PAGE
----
Technical Note - Effect of bentonite on the low temperature reducibility of fired iron oxide compacts

Erickson, E. S. ; Stone, R. L.
Organization: Society for Mining, Metallurgy & Exploration
Pages: 4
Publication Date: Jan 1, 1988
Introduction Evidence from blast furnace operations has indicated that using pellets with a higher ISO low temperature reducibility, a lower SiO2 content, and better resistance to low temperature degradation results in considerable coke savings and improved furnace operation. Although these benefits could not be directly related to reducibility differences alone, we believed there was sufficient evidence of the advantages in improved pellet reducibility to warrant laboratory investigation of ways and means to effect such improvements. It is well known that pellet reducibility can be significantly altered by changes in the basicity and the amount of non-iron oxide constituents. Past work (Friel and Erickson, 1980, 1982; Saeki et al., 1977; Thanning, 1974) has shown that with increased MgO contents, and at optimum CaO/S1O2 ratios, significant improvement in low temperature reducibility can be attained. The improved properties of such fluxed pellets have reportedly led to increased blast furnace efficiency and productivity (Saeki et al., 1977; Ilmoni, 1975). Less well known, however, is exactly what factors control reducibility in acid pellets. Because of this gap in knowledge, studies were undertaken of the factors affecting reducibility in acid pellets and to estimate their relative significances in modifying reduction behavior. This paper describes that part of our work done to determine the effect of bentonite on reduction behavior. Our approach was to first examine the effect of bentonite's presence on as pure an iron oxide as possible (i.e., a magnetite "superconcentrate" containing about 0.2% SiO2) so as to eliminate any gangue-binder interaction. The next step was to look at bentonite effects on concentrates with only limited amounts of gangue (containing about 1% SiO2), but of two different types, simple and complex silicates. Last, we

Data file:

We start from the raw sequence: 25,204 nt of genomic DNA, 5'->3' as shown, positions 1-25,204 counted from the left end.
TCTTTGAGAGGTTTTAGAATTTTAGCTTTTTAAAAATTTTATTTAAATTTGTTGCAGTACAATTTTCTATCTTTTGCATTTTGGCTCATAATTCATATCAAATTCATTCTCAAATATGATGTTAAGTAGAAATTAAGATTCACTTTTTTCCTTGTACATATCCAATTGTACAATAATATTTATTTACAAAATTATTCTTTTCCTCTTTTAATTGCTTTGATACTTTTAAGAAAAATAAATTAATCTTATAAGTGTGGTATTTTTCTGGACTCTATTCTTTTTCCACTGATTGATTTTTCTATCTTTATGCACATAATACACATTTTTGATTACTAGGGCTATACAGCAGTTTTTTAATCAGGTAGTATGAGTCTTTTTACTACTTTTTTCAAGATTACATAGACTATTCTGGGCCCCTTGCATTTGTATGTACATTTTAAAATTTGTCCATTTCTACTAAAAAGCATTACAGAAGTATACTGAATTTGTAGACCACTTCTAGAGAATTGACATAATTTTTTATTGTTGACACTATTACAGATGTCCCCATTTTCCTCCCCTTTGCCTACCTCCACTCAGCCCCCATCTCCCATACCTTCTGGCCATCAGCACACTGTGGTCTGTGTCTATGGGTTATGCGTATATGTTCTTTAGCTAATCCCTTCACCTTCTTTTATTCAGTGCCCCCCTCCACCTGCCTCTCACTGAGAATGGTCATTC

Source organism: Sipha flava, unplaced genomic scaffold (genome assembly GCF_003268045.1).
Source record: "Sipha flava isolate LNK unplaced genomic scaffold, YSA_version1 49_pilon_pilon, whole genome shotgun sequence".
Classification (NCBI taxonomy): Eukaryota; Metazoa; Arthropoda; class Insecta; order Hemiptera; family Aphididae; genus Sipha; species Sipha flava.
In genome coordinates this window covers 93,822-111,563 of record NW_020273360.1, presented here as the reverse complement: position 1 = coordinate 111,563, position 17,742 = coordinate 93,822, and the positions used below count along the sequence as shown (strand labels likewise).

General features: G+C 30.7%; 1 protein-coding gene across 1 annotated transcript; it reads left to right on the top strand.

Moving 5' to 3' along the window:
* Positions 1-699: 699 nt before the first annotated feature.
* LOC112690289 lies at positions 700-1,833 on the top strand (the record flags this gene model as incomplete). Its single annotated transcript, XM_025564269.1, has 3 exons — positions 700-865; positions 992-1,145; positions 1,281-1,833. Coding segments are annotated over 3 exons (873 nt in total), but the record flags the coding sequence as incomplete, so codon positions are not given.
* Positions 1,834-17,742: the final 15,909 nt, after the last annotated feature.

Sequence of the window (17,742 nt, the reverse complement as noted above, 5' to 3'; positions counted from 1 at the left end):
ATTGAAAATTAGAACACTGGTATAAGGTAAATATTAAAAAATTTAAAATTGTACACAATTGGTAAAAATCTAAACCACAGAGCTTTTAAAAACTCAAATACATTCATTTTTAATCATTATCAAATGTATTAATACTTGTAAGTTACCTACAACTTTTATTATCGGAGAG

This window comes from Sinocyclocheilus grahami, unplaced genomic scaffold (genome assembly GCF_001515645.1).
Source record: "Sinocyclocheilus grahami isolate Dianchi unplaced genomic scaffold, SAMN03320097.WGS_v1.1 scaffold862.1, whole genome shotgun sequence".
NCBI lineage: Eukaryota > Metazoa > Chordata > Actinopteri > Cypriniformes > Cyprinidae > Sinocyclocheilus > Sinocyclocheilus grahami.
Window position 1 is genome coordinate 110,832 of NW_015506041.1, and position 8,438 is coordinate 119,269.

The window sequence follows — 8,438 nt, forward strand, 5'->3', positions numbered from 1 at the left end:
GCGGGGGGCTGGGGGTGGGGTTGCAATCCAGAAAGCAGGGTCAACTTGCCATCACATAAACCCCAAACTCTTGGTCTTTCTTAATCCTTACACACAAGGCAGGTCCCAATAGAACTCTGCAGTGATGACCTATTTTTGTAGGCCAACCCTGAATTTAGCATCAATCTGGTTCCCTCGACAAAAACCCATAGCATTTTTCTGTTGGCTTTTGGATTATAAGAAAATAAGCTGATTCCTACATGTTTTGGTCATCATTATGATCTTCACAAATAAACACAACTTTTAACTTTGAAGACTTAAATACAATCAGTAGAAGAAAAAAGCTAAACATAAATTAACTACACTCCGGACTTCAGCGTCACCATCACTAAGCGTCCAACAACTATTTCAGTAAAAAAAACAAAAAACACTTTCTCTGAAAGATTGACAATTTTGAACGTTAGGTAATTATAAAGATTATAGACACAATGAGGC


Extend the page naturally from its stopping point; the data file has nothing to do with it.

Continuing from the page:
Full Article Download:
(263 kb)